The Responses of Maize Yield and Water Use to Growth Stage-Based Irrigation on the Loess Plateau in China

Publisher:
SPRINGER
Publication Type:
Journal Article
Citation:
International Journal of Plant Production, 2020, 14, (4), pp. 621-633
Issue Date:
2020-12-01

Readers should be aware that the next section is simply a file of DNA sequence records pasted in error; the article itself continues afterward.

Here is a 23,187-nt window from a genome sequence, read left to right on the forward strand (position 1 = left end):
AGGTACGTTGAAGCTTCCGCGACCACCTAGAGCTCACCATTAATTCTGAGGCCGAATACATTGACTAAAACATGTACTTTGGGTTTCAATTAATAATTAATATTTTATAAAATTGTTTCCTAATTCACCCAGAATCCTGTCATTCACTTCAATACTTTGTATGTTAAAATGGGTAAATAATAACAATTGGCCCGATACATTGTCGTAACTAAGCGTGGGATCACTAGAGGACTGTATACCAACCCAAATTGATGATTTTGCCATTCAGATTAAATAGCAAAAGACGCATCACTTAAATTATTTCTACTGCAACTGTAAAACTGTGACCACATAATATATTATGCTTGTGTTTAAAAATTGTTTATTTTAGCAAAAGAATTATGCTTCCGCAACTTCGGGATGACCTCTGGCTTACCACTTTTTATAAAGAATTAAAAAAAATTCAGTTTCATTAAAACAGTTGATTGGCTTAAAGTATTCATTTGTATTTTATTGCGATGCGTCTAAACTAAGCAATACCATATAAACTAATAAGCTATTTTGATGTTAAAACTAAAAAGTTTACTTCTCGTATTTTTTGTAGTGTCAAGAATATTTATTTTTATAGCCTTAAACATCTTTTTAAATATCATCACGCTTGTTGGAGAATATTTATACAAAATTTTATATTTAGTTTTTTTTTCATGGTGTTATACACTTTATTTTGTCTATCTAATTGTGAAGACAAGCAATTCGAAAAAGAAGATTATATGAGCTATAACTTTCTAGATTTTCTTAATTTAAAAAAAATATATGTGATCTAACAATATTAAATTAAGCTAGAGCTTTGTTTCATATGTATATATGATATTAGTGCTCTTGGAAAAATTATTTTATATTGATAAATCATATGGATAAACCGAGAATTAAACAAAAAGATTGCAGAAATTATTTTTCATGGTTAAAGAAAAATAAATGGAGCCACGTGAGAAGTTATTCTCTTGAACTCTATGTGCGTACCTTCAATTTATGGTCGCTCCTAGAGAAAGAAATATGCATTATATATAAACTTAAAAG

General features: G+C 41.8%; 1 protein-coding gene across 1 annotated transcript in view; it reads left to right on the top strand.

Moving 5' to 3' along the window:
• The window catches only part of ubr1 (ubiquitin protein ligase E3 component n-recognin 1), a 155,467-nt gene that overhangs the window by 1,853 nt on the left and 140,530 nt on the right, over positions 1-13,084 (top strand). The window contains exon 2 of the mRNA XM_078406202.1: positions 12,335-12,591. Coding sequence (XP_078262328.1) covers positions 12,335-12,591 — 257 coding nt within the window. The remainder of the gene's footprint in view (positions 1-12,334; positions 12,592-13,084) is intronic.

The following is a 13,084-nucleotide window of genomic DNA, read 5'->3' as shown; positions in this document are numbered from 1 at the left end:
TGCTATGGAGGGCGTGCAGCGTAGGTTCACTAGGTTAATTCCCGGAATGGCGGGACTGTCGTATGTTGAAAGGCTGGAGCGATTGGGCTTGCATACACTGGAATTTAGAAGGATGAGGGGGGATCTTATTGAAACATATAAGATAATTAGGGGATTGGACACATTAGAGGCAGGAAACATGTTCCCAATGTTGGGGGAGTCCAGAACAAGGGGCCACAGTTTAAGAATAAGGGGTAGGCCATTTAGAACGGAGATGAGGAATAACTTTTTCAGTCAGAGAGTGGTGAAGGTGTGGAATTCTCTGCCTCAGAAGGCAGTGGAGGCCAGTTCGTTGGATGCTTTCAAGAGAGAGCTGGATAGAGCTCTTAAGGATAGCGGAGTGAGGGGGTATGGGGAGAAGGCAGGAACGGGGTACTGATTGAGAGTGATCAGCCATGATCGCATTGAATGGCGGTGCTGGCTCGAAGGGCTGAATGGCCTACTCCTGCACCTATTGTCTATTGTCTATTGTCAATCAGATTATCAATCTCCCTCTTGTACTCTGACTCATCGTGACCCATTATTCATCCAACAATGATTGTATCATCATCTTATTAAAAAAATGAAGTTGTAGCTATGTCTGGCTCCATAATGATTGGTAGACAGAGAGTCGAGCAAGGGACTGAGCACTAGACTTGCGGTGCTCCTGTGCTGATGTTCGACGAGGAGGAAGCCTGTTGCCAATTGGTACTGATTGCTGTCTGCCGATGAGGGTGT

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© 2020, Springer Nature Switzerland AG. Water scarcity is the major limiting factor to crop production in arid and semi-arid regions. Better understanding the response of crops to the time and intensity of water stress at different growth stages is helpful to optimize irrigation scheduling under water limited conditions. A 4-year (2013–2016) field experiment was conducted at Yangling on the Loess Plateau, to quantify the effects of timing and intensity of water stress on yield, actual evapotranspiration (ETa) and water use efficiency (WUE) of summer maize, and to identify the most sensitive stage of maize to water stress. Two deficit irrigation levels, i.e. 70 mm and 110 mm, were considered. For each irrigation level, irrigation was applied for any three of four key growth stages of maize: seedling (D1), jointing (D2), tasseling (D3) and grain filling (D4). The results showed that: (1) water stress at vegetative growth stages had higher yield response factors than that at reproductive growth stages, indicating the former tended to have greater effects on maize yield; (2) although maize yield increased linearly with ETa, the variations of yield and WUE with changed ETa were not synchronous. Low-level irrigation should be applied in the regions with severe water shortage to obtain the maximum WUE, while in regions with more water a crop can be irrigated based on sufficient irrigation scheduling; (3) the contour map of Yield-ETa-WUE indicated a greater effect of yield on WUE than that of ETa on WUE. When irrigation water is limited, high WUE can be achieved if it is applied at vegetative growth stages, while high yield can be achieved if more available water is applied at tasseling stage. Therefore, in order to develop a sustainable irrigation scheduling on the Loess Plateau, water availability and agriculture production goals (high WUE or high yield) should be taken into account together.
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